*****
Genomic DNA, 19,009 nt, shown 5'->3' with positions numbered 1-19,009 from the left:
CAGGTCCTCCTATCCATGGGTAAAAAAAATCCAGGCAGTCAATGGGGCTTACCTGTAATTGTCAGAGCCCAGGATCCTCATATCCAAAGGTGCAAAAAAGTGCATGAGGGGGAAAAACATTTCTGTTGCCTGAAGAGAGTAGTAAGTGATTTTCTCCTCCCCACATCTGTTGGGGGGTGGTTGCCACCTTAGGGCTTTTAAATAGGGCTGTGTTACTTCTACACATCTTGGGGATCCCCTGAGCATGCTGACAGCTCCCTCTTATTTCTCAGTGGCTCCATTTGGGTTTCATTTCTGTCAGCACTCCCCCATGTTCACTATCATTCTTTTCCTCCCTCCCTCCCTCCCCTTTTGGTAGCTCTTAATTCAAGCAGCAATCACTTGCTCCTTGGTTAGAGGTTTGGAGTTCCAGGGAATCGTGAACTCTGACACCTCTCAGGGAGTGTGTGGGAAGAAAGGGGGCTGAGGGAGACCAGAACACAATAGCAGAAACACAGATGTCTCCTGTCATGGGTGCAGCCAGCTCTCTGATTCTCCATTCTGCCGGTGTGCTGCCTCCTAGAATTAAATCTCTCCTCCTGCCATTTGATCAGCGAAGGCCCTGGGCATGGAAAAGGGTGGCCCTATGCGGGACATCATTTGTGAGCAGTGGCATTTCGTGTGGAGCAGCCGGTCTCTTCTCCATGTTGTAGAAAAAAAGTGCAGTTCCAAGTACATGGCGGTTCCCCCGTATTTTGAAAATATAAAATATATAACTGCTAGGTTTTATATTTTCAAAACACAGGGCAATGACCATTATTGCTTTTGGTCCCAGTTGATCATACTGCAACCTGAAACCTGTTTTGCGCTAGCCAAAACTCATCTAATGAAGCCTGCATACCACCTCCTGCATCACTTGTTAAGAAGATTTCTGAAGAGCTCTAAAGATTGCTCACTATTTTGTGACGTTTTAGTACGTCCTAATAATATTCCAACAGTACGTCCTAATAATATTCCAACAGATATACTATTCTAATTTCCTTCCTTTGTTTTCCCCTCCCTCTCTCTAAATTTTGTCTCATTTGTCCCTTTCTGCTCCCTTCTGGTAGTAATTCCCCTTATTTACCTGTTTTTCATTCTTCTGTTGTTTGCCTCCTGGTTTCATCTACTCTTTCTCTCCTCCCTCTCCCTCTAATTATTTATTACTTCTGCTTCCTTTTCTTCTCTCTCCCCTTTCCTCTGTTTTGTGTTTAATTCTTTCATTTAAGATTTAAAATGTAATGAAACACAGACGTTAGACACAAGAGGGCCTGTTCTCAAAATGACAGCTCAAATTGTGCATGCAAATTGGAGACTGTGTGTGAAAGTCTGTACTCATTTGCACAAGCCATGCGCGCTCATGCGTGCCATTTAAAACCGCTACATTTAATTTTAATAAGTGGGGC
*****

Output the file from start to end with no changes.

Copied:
Genomic DNA, 19,009 nt, shown 5'->3' with positions numbered 1-19,009 from the left:
CAGGTCCTCCTATCCATGGGTAAAAAAAATCCAGGCAGTCAATGGGGCTTACCTGTAATTGTCAGAGCCCAGGATCCTCATATCCAAAGGTGCAAAAAAGTGCATGAGGGGGAAAAACATTTCTGTTGCCTGAAGAGAGTAGTAAGTGATTTTCTCCTCCCCACATCTGTTGGGGGGTGGTTGCCACCTTAGGGCTTTTAAATAGGGCTGTGTTACTTCTACACATCTTGGGGATCCCCTGAGCATGCTGACAGCTCCCTCTTATTTCTCAGTGGCTCCATTTGGGTTTCATTTCTGTCAGCACTCCCCCATGTTCACTATCATTCTTTTCCTCCCTCCCTCCCTCCCCTTTTGGTAGCTCTTAATTCAAGCAGCAATCACTTGCTCCTTGGTTAGAGGTTTGGAGTTCCAGGGAATCGTGAACTCTGACACCTCTCAGGGAGTGTGTGGGAAGAAAGGGGGCTGAGGGAGACCAGAACACAATAGCAGAAACACAGATGTCTCCTGTCATGGGTGCAGCCAGCTCTCTGATTCTCCATTCTGCCGGTGTGCTGCCTCCTAGAATTAAATCTCTCCTCCTGCCATTTGATCAGCGAAGGCCCTGGGCATGGAAAAGGGTGGCCCTATGCGGGACATCATTTGTGAGCAGTGGCATTTCGTGTGGAGCAGCCGGTCTCTTCTCCATGTTGTAGAAAAAAAGTGCAGTTCCAAGTACATGGCGGTTCCCCCGTATTTTGAAAATATAAAATATATAACTGCTAGGTTTTATATTTTCAAAACACAGGGCAATGACCATTATTGCTTTTGGTCCCAGTTGATCATACTGCAACCTGAAACCTGTTTTGCGCTAGCCAAAACTCATCTAATGAAGCCTGCATACCACCTCCTGCATCACTTGTTAAGAAGATTTCTGAAGAGCTCTAAAGATTGCTCACTATTTTGTGACGTTTTAGTACGTCCTAATAATATTCCAACAGTACGTCCTAATAATATTCCAACAGATATACTATTCTAATTTCCTTCCTTTGTTTTCCCCTCCCTCTCTCTAAATTTTGTCTCATTTGTCCCTTTCTGCTCCCTTCTGGTAGTAATTCCCCTTATTTACCTGTTTTTCATTCTTCTGTTGTTTGCCTCCTGGTTTCATCTACTCTTTCTCTCCTCCCTCTCCCTCTAATTATTTATTACTTCTGCTTCCTTTTCTTCTCTCTCCCCTTTCCTCTGTTTTGTGTTTAATTCTTTCATTTAAGATTTAAAATGTAATGAAACACAGACGTTAGACACAAGAGGGCCTGTTCTCAAAATGACAGCTCAAATTGTGCATGCAAATTGGAGACTGTGTGTGAAAGTCTGTACTCATTTGCACAAGCCATGCGCGCTCATGCGTGCCATTTAAAACCGCTACATTTAATTTTAATAAGTGGGGC